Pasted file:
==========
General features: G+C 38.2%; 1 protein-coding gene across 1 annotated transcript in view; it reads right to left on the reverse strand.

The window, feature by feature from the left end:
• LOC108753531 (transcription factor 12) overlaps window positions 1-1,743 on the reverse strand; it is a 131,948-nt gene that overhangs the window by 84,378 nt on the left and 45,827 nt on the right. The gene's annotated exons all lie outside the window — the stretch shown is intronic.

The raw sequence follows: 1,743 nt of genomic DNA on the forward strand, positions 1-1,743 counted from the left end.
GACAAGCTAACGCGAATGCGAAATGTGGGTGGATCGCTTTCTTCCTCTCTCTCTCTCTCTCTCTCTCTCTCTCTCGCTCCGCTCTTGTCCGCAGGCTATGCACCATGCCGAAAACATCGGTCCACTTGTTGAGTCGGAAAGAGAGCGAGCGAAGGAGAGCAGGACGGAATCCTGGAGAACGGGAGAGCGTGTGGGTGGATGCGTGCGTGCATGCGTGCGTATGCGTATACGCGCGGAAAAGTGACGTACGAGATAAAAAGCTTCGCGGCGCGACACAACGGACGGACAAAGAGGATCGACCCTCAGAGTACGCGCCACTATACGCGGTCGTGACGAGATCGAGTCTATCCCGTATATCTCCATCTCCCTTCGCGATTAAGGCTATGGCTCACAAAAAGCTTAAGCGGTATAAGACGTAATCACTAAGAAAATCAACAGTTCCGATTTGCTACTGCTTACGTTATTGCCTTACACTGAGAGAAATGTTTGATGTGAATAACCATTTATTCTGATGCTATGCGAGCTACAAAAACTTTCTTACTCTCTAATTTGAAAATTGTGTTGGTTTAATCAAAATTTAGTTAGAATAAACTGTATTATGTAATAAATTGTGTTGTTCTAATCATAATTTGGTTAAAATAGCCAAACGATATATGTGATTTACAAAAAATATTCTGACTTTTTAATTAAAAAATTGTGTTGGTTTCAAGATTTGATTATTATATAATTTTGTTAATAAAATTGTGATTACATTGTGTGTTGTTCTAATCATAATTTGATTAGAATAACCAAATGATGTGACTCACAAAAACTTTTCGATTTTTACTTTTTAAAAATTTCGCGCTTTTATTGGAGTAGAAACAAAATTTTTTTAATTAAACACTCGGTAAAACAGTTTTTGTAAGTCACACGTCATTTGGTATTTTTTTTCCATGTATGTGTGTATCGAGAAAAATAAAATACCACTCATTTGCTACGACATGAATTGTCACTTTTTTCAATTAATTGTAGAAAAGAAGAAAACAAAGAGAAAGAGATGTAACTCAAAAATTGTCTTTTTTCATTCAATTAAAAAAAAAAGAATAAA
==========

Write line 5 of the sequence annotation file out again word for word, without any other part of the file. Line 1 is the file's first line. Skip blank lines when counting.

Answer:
GACAAGCTAACGCGAATGCGAAATGTGGGTGGATCGCTTTCTTCCTCTCTCTCTCTCTCTCTCTCTCTCTCTCTCGCTCCGCTCTTGTCCGCAGGCTATGCACCATGCCGAAAACATCGGTCCACTTGTTGAGTCGGAAAGAGAGCGAGCGAAGGAGAGCAGGACGGAATCCTGGAGAACGGGAGAGCGTGTGGGTGGATGCGTGCGTGCATGCGTGCGTATGCGTATACGCGCGGAAAAGTGACGTACGAGATAAAAAGCTTCGCGGCGCGACACAACGGACGGACAAAGAGGATCGACCCTCAGAGTACGCGCCACTATACGCGGTCGTGACGAGATCGAGTCTATCCCGTATATCTCCATCTCCCTTCGCGATTAAGGCTATGGCTCACAAAAAGCTTAAGCGGTATAAGACGTAATCACTAAGAAAATCAACAGTTCCGATTTGCTACTGCTTACGTTATTGCCTTACACTGAGAGAAATGTTTGATGTGAATAACCATTTATTCTGATGCTATGCGAGCTACAAAAACTTTCTTACTCTCTAATTTGAAAATTGTGTTGGTTTAATCAAAATTTAGTTAGAATAAACTGTATTATGTAATAAATTGTGTTGTTCTAATCATAATTTGGTTAAAATAGCCAAACGATATATGTGATTTACAAAAAATATTCTGACTTTTTAATTAAAAAATTGTGTTGGTTTCAAGATTTGATTATTATATAATTTTGTTAATAAAATTGTGATTACATTGTGTGTTGTTCTAATCATAATTTGATTAGAATAACCAAATGATGTGACTCACAAAAACTTTTCGATTTTTACTTTTTAAAAATTTCGCGCTTTTATTGGAGTAGAAACAAAATTTTTTTAATTAAACACTCGGTAAAACAGTTTTTGTAAGTCACACGTCATTTGGTATTTTTTTTCCATGTATGTGTGTATCGAGAAAAATAAAATACCACTCATTTGCTACGACATGAATTGTCACTTTTTTCAATTAATTGTAGAAAAGAAGAAAACAAAGAGAAAGAGATGTAACTCAAAAATTGTCTTTTTTCATTCAATTAAAAAAAAAAGAATAAA